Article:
Mumford & Sons’ “Babel” Fails To Meet Lofty Expectations

Mumford & Sons Babel Fails To Meet Lofty Expectations

Bobby Rabaioli

After "Sigh No More" (2009), many were looking forward to M&S's newest album "Babel", unfortunately some were left wanting more.

It has been three years since Mumford & Sons debuted their first album Sigh No More.  The artists keep alive the genre Folk Rock, who to many thought was dead.  And now, the London foursome released its highly anticipated album, Babel, on September 25th which has become the best selling album selling 600,000 albums.  Babel recently passed Believe by Justin Bieber which sold 372,00 albums back in June.  Although the album itself has brief moments of brilliance; however, the vast majority of its  tracks proved underwhelming.

The album features great songs such as I Will Wait, which raises the the bar for the rest of the album, but it is not met. Songs like Ghost That We Knew and Lovers’ Eyes have been widely popular, but overall there are too many songs that come off as simple afterthoughts, such as Reminder.  There are songs on the new album that bring heart felt reality, but still leave an emptiness within yourself.  The slow paced songs bring down the overall mood of the album, with only three true songs that help lighten it with fast paced and creative lyrics.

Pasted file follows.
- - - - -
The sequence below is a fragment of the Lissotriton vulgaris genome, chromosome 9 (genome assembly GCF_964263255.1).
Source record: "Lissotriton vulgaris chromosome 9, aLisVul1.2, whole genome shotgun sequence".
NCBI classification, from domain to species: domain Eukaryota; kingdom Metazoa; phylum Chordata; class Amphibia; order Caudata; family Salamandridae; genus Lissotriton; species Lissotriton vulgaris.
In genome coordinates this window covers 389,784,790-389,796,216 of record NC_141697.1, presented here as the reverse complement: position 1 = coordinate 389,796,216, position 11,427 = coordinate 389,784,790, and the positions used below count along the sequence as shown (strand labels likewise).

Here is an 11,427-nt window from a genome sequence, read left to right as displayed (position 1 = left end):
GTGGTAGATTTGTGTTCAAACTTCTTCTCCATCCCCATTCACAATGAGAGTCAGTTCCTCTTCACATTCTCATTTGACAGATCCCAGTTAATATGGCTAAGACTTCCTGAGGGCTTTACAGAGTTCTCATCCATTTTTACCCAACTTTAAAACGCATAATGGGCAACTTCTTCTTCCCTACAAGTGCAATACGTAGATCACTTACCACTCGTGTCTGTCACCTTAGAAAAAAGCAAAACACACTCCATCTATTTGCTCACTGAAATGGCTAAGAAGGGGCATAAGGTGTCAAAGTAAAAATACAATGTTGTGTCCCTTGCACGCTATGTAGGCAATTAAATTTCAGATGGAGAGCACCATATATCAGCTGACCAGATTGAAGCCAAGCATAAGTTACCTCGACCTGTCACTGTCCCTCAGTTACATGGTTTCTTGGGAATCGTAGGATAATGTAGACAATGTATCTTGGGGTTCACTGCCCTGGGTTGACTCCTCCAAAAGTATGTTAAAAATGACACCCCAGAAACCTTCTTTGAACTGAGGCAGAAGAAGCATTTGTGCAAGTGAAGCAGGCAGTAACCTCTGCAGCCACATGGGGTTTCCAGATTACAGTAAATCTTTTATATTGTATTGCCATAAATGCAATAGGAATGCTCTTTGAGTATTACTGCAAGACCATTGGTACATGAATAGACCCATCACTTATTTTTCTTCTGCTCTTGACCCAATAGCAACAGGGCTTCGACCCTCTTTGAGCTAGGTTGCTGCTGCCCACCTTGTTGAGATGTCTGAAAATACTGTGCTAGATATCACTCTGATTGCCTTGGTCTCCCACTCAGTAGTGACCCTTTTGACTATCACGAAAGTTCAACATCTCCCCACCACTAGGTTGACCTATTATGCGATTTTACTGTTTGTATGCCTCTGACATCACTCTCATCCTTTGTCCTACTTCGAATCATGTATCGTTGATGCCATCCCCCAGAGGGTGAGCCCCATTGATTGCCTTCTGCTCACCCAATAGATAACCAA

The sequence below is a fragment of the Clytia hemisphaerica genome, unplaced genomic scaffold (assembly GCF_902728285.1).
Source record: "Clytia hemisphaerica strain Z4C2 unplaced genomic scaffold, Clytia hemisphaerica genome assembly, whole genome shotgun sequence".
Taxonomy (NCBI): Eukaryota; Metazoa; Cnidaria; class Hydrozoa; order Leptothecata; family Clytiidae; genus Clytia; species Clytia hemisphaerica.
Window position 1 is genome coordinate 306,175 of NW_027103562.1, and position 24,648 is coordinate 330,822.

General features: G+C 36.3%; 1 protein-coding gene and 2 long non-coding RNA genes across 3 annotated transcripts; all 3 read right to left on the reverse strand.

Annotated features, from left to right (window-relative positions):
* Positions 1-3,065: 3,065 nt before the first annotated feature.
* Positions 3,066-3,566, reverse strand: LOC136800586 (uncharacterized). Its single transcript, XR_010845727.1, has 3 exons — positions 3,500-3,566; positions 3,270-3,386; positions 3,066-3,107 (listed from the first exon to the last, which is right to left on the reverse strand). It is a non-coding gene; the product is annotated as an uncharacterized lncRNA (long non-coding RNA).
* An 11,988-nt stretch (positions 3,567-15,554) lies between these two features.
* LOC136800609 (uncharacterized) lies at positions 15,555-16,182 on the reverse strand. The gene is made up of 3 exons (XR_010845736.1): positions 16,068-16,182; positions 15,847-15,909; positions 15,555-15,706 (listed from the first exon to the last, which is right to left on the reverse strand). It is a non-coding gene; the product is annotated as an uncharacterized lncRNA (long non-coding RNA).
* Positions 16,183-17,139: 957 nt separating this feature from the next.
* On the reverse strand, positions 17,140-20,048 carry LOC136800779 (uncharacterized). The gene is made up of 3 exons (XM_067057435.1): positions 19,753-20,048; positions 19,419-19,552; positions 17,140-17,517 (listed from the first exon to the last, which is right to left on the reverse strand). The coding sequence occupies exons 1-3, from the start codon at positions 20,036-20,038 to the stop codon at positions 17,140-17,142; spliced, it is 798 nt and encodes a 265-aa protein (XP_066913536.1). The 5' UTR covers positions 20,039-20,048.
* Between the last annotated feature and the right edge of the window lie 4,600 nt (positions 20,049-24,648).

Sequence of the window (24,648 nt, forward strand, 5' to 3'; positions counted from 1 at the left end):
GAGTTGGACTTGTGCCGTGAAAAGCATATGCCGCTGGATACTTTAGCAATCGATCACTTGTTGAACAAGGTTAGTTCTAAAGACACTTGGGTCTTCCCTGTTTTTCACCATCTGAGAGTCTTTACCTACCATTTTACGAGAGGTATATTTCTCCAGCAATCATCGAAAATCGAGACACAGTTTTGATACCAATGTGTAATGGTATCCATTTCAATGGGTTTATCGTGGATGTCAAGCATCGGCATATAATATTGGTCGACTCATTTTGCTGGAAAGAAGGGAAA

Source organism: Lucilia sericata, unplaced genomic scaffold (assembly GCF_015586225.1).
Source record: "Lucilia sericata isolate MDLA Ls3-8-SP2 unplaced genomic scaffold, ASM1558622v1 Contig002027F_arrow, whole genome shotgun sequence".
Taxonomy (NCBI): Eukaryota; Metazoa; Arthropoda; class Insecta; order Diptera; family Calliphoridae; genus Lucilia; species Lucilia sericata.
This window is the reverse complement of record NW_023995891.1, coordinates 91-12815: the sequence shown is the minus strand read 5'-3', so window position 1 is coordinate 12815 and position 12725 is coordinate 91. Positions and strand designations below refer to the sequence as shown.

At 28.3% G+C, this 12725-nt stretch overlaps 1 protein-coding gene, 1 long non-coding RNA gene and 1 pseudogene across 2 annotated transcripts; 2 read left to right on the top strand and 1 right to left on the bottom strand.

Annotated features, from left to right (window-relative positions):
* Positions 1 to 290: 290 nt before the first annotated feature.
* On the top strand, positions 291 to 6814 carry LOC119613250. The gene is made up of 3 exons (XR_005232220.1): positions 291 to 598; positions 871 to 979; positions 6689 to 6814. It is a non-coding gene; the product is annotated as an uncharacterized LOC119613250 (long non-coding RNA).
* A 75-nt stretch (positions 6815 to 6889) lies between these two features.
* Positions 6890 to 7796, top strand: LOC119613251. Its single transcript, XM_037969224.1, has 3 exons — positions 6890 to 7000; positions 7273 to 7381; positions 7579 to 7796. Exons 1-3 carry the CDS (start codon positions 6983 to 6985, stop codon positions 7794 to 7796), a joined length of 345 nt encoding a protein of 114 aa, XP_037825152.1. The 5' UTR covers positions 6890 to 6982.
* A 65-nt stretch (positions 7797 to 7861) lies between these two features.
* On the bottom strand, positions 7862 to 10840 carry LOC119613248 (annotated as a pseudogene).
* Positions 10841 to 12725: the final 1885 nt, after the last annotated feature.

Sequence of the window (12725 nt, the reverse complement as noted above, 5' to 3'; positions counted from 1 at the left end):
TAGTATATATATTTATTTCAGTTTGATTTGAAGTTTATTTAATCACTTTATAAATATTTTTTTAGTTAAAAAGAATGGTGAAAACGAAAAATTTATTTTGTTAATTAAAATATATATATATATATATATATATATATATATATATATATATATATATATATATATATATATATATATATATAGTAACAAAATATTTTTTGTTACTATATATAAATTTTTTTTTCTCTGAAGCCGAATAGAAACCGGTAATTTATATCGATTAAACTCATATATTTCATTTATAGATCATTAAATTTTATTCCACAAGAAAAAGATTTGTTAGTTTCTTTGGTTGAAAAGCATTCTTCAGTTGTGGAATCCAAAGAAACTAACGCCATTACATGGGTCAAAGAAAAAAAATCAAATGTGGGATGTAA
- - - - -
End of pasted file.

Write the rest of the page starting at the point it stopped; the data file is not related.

Relatively successful songs include I Will Wait and the album titled, Babel.  I Will Wait helped raise the expectations for the album due to its early release.  Babel is nothing short of perfection for a song with lyrics that are catchy, easy to understand, and pure poetry.  The song sounds live, as if you are at one of their concerts. Also, the song Hopeless Wanderer brings in a mix of both the slow and upbeat tempo that connects differences from each song.

The album did not meet the overall expectations after their first successful album which featured songs Little Lion Man and The Cave. Babel fails to meet the lofty goals that were seemingly set by the world.  A lot of the songs sound alike and sometimes there are no differences between the tracks. The album is not bad, per say, it just did not do anything different from their previous album (Sigh No More).  Babel still has the classic, original sound of Mumford and Sons but lacks a new element some fans were hoping for.